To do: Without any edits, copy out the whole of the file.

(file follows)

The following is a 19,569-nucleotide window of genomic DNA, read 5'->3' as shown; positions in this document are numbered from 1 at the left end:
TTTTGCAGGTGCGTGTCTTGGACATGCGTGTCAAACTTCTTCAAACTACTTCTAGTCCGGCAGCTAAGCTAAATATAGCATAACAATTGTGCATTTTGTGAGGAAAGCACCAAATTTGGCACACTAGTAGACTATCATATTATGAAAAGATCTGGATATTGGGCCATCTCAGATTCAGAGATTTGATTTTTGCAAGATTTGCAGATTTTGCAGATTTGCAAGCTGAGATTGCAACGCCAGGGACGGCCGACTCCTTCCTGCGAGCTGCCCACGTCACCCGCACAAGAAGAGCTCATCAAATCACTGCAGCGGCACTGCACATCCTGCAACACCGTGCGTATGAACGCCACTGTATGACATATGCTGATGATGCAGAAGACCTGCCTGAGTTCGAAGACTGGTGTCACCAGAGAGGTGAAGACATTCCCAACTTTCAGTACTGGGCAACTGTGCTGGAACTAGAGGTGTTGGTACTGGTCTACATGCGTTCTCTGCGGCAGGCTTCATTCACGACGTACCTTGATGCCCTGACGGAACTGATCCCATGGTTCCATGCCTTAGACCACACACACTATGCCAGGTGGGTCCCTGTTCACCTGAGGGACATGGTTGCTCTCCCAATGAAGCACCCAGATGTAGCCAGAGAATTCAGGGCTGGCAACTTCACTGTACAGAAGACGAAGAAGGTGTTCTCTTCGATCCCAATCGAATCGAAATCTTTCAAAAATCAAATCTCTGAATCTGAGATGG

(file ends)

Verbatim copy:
The following is a 19,569-nucleotide window of genomic DNA, read 5'->3' as shown; positions in this document are numbered from 1 at the left end:
TTTTGCAGGTGCGTGTCTTGGACATGCGTGTCAAACTTCTTCAAACTACTTCTAGTCCGGCAGCTAAGCTAAATATAGCATAACAATTGTGCATTTTGTGAGGAAAGCACCAAATTTGGCACACTAGTAGACTATCATATTATGAAAAGATCTGGATATTGGGCCATCTCAGATTCAGAGATTTGATTTTTGCAAGATTTGCAGATTTTGCAGATTTGCAAGCTGAGATTGCAACGCCAGGGACGGCCGACTCCTTCCTGCGAGCTGCCCACGTCACCCGCACAAGAAGAGCTCATCAAATCACTGCAGCGGCACTGCACATCCTGCAACACCGTGCGTATGAACGCCACTGTATGACATATGCTGATGATGCAGAAGACCTGCCTGAGTTCGAAGACTGGTGTCACCAGAGAGGTGAAGACATTCCCAACTTTCAGTACTGGGCAACTGTGCTGGAACTAGAGGTGTTGGTACTGGTCTACATGCGTTCTCTGCGGCAGGCTTCATTCACGACGTACCTTGATGCCCTGACGGAACTGATCCCATGGTTCCATGCCTTAGACCACACACACTATGCCAGGTGGGTCCCTGTTCACCTGAGGGACATGGTTGCTCTCCCAATGAAGCACCCAGATGTAGCCAGAGAATTCAGGGCTGGCAACTTCACTGTACAGAAGACGAAGAAGGTGTTCTCTTCGATCCCAATCGAATCGAAATCTTTCAAAAATCAAATCTCTGAATCTGAGATGG